The Encyclopedia of Arda - an interactive guide to the world of J.R.R. Tolkien
Formed in III 3019
The old lands of Arnor and Gondor, covering most of the northwestern parts of Middle-earth
Established by its first King, Aragorn Elessar, after the ultimate defeat of Sauron
Men (and incorporating the Shire and other settlements of Hobbits)
Named for the reunification of the Two Kingdoms of the Dúnedain, Arnor in the north and Gondor in the south


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  • Updated 30 October 2008
  • This entry is complete

Reunited Kingdom

Two Kingdoms after the restoration of Isildur’s line

Encyclopedia of Arda Timeline
Years of the Trees First Age Second Age Third Age Fourth Age and Beyond
Map of the Reunited Kingdom
The Reunited Kingdom of Arnor and Gondor
"...and the Heir of Isildur was crowned King of Gondor and Arnor, and the might of the Dúnedain was lifted up and their glory renewed."
Of the Rings of Power and the Third Age
from The Silmarillion

At the end of the Second Age, Elendil and his sons established two great kingdoms in Middle-earth: Arnor in the north and Gondor in the south. These Kingdoms of the Dúnedain were united under a single High King, Elendil himself, who ruled the North-kingdom while his sons reigned jointly over the South-kindom of Gondor. In the first years of the Third Age, this union failed. After the loss of Isildur at the Disaster of the Gladden Fields, his nephew Meneldil took up the kingship of Gondor, and that country remained independent from the North-kingdom through most of the Third Age.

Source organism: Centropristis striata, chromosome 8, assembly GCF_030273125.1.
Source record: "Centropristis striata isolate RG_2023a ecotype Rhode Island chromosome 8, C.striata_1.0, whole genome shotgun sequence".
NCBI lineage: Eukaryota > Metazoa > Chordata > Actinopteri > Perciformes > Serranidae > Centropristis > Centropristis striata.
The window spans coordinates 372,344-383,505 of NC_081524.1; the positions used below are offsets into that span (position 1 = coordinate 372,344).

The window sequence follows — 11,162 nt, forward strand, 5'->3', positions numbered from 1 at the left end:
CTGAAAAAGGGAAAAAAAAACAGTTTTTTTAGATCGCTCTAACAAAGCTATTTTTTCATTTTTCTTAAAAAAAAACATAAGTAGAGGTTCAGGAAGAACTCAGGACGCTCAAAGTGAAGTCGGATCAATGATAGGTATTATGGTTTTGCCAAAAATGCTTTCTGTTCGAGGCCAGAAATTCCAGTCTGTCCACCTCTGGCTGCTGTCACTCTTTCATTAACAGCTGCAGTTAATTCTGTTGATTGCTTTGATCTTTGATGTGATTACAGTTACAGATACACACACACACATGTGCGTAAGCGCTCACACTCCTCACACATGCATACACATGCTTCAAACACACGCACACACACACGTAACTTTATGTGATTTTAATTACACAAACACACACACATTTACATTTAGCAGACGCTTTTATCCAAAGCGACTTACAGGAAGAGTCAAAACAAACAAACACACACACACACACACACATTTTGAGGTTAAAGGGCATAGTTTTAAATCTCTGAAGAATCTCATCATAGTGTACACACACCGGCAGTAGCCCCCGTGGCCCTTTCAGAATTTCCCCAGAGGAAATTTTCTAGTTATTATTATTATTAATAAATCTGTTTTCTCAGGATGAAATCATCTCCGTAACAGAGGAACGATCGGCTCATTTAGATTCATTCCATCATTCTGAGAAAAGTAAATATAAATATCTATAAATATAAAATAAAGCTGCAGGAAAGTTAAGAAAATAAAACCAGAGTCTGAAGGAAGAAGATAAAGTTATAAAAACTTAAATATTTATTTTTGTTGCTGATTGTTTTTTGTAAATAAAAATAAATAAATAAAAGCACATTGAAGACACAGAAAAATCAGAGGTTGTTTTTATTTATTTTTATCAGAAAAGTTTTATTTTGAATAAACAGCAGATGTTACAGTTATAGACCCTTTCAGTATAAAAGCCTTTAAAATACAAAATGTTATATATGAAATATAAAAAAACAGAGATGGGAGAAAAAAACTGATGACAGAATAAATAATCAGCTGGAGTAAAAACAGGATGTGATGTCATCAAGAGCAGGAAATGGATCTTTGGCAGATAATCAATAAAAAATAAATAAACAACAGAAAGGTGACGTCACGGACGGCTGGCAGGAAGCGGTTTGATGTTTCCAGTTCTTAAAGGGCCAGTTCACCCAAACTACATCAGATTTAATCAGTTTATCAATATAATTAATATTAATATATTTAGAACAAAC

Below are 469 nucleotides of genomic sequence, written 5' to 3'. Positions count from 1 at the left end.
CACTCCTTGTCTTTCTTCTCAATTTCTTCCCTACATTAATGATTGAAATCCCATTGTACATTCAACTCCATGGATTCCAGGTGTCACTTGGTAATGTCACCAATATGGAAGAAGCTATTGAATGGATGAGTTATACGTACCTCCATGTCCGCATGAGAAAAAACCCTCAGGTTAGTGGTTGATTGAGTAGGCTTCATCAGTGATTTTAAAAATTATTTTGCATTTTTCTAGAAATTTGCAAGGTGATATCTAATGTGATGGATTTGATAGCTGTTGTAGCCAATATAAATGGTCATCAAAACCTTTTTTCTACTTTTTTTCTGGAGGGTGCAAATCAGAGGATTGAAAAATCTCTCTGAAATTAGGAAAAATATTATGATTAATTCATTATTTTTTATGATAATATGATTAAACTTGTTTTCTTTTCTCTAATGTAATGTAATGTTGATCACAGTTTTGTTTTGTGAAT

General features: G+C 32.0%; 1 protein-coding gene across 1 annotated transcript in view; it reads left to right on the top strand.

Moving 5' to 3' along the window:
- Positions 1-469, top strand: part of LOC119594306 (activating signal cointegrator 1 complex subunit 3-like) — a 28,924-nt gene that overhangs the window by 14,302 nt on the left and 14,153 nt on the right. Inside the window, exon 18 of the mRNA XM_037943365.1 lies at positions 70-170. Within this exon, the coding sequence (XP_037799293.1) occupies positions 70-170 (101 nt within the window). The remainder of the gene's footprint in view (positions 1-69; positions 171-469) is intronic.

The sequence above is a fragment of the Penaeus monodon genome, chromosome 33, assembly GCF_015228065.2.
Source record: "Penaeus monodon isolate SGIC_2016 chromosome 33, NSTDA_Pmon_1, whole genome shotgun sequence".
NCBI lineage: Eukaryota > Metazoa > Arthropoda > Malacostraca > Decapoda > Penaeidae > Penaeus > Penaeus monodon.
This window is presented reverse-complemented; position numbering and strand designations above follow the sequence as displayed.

In the north, the realm of Arnor fell into troubled times. It broke into three separate kingdoms, and in time these too were lost, so that the Dúnedain of the North-kingdom of Elendil were reduced to a wandering people led by a Chieftain. Nonetheless, they were able to maintain Isildur's line in unbroken descent, while the Kings failed in Gondor, and its rule was taken up by the Stewards.

There were two attempts to reunite the kingdoms. The first of these occurred in III 1944, when Arvedui of Arthedain claimed the High Kingship of the Two Kingdoms. His claim was rejected by Steward Pelendur and the Council of Gondor, who elected to maintain their independence. More than a thousand years later, after the War of the Ring, Arvedui's direct descendant Aragorn came forward to make the same claim. This time, the people of Gondor accepted a High King, and the Two Kingdoms were reunited at last.

Like his ancestor Elendil before him, Aragorn took up his rule from the North-kingdom, but he travelled throughout his wide lands. The Shire was an exception to this, and though it lay within the Reunited Kingdom, Aragorn made a law that Men should not enter it, a law that he observed himself. Though his seat was in the north, Minas Tirith and the South-kingdom remained important, to the extent that he travelled there at the end of his life, and his tomb was among the Houses of the Dead beneath Mount Mindolluin. After Aragorn's death, his son Eldarion took up the High Kingship, and the Reunited Kingdom endured for many years under the new King and his descendants.

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